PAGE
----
• Incredibly averted at Pocono in 2010 when Elliot Sadler went face-first into the wall (effectively hitting a building) at 160 miles per hour, on a nearly perpendicular angle. The front of the car, including the engine, was ripped completely off and scattered across the track, the estimated G-forces were the highest seen in a car accident, and the vehicle itself went from about 160mph to about 20mph in a braking distance of three feet. And Sadler got out of the car and walked away under his own power, though he needed to lie down to get his breath again afterwards.
  • Ax Crazy: Kyle Busch, intentionally putting Ron Hornaday into the wall at 140 mph in a truck series race at Texas in 2011. Busch had had a long history of similar but less severe incidents that could at best labeled him an overly aggressive driver.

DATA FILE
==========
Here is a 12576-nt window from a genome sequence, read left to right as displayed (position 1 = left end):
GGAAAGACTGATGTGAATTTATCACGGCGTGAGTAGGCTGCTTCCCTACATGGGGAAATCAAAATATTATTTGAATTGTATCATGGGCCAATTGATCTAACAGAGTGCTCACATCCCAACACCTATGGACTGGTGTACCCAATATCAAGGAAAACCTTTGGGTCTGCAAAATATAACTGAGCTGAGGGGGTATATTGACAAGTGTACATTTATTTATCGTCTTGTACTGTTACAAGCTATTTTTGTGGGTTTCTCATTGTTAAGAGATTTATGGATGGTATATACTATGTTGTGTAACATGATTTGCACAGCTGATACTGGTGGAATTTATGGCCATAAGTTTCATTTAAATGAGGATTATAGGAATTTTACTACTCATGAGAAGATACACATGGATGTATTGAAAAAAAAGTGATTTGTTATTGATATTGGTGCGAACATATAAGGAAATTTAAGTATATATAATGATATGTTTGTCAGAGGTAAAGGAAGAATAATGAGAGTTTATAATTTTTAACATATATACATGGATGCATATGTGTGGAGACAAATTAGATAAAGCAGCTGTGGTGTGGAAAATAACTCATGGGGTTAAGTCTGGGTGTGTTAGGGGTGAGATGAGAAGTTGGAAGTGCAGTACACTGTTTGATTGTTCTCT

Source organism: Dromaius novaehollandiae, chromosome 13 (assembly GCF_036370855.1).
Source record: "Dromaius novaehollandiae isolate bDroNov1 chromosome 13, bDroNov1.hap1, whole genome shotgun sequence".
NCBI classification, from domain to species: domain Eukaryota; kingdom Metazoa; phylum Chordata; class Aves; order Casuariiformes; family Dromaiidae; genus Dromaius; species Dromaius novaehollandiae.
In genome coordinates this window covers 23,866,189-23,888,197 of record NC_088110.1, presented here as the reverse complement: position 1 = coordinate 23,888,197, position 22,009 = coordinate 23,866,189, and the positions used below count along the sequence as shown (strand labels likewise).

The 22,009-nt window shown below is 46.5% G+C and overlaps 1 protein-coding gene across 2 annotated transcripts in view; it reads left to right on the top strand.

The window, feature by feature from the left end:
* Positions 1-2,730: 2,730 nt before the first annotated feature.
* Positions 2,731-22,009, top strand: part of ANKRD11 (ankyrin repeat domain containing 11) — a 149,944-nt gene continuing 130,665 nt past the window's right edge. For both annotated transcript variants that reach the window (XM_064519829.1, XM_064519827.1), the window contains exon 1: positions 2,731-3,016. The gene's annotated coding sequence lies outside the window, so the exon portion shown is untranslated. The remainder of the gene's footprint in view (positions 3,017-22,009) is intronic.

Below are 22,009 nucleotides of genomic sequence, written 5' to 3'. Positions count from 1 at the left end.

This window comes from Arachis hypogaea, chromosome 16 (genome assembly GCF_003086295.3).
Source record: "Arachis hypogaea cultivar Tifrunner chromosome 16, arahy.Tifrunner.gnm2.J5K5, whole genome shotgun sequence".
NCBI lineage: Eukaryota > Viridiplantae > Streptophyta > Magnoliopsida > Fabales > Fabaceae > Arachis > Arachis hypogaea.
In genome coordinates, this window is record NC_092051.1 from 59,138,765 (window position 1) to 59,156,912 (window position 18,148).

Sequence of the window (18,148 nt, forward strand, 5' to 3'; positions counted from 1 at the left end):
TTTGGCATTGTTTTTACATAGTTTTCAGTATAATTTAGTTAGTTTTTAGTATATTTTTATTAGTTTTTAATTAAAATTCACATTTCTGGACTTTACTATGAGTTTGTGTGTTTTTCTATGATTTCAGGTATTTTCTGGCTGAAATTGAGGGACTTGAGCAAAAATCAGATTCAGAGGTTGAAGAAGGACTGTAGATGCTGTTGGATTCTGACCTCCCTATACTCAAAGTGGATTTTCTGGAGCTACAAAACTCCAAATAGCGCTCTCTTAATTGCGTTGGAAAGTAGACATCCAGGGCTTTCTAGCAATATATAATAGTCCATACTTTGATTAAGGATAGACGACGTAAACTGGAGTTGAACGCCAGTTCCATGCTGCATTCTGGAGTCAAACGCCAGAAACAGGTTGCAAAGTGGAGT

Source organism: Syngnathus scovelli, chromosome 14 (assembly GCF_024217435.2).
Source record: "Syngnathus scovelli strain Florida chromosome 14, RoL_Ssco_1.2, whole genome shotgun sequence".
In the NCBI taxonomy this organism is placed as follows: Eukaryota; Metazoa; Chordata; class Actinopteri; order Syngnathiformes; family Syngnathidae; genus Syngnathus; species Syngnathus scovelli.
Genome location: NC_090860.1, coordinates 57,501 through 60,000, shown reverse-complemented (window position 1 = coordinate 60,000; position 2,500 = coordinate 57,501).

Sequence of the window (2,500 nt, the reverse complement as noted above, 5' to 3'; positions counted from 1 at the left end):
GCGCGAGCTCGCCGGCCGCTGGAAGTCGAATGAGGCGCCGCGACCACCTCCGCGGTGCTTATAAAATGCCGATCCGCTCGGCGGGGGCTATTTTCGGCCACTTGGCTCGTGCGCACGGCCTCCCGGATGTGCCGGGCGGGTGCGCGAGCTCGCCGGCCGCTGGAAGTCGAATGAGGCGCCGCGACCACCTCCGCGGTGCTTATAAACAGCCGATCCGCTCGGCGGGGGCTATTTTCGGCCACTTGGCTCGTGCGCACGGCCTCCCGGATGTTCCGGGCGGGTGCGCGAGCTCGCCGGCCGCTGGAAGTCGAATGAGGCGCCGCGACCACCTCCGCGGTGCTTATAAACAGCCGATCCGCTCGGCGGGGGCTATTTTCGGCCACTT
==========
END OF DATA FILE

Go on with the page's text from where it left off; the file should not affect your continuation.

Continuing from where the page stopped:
• Badass Driver: There have been so many, but Dale Earnhardt is probably the first one that comes to mind.
    • Cale Yarborough known as one of the toughest and strongest drivers of all time. Partially, for his ability to win with "slow cars" that were very hard to drive. But what really makes him even more famously Badass was his fight with both the Allison Brothers during the 1979 Daytona 500 which was the first NASCAR 500 mile race to be broadcast on live television in its entirety. Combined with the fact that a blizzard swept through the East Coast, NASCAR acquired lots of fans who first witnessd Cale and Donnie Allison race hard for the lead on the last lap, wreck each other, then get out and fight. It also qualifies as a Crowning Moment of Awesome for both Cale and NASCAR.
      • Not mention losing his father at age 10, sneaking into the second ever Southern 500 at age 12. Being a star High school football player and even played Semi-Pro ball for four seasons. And racing and football were both very dangerous in those days.
      • Cale was also a Golden Gloves Boxer, which may have been a Chekhov's Skill for the above mentioned fight.
      • By the way, his is also the sport's first Three-time Consecutive Champion. He did this against the likes of Richard Petty and David Pearson.